The home at 620 Townsend Street appeared in the architectural survey, Memorandum “76, which was one of the earliest attempts to make Lansing residents and elected officials aware of the exceptional buildings that still existed in Lansing in 1976. The survey documented 110 architecturally significant structures the committee felt that reflected the unique history of Lansing. Of the 110 structures/areas described in the work, more then 30% have been torn down in the past forty years a shocking number.[1]

The earliest photograph of the Montgomery residence at 620 [612] Townsend. Not the small oriel window on the second floor on the southside of the home, it is to the left in the above image. The addition below it was added after 1913.

The State Republicanin September of 1893 stated that a new residence was being built for Judge Robert M. Montgomery at 620 [612] Townsend Street. (SR9/12/1893) There was no other information provided in the article and no architect or builder was noted.[2]The extensive front porch can be observed, it has the square over rectangle pattern as well as the recessed entrance porch. In all likelihood the front porch at one point had a covering.

An expanded view of the windows on the home.

Observe the two-story oriel window, see how the window forms a parapet for the third story window. Speaking of windows observe the glass block windows on the second floor of the oriel windows capped by the diamond pattern on the third-floor windows. There is also an ornate pattern on the parapet between the second and third floor windows, that mimics the square pattern found on the porch.  Alongside of the oriel window is an oval window which seems to have a pattern that cannot be made out, or its simply a curtain covering the window.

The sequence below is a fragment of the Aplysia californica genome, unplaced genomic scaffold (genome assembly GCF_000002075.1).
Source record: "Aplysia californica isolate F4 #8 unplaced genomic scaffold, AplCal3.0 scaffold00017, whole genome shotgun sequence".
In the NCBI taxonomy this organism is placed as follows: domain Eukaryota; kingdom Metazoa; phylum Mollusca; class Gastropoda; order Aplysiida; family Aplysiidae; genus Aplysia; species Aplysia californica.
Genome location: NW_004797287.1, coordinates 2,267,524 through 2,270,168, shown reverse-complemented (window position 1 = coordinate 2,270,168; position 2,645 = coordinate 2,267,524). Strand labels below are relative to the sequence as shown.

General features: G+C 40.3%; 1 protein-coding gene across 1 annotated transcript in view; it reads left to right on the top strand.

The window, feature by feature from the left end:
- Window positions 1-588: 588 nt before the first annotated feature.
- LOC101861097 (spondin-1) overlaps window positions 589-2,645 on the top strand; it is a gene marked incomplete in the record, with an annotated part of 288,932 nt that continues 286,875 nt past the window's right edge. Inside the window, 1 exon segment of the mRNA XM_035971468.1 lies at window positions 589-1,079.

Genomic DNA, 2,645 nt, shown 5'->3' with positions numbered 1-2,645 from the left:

In the above 1906 Sanborn image you can see that 620 [612] Townsend has an extensive porch that wrapped around near the entrance, compare the porch to the first photograph of the home.

The Montgomery home was a captivating structure that had several architectural features. The one that catches the eye is the heighten gambrel dormer, I have only seen this style dormer in only one other house in Lansing at 301 N. Walnut, the M. J. Buck house which had an open dormer, as opposed to a closed dormer that was present at the Montgomery home. One thing that is odd is the stacking of the windows on the facade, four over five (or seven depending how you count) over four, an odd pattern that results in an unbalanced front of the home.

Ok this is a really bad image of 620 Townsend, the first question which comes to mind is that we now live in the 21stCentury and we have yet to bury powerlines? Undoubtedly the photograph of the home was taken early in the day, which resulted in the massive amount of sunlight along the facade of the home.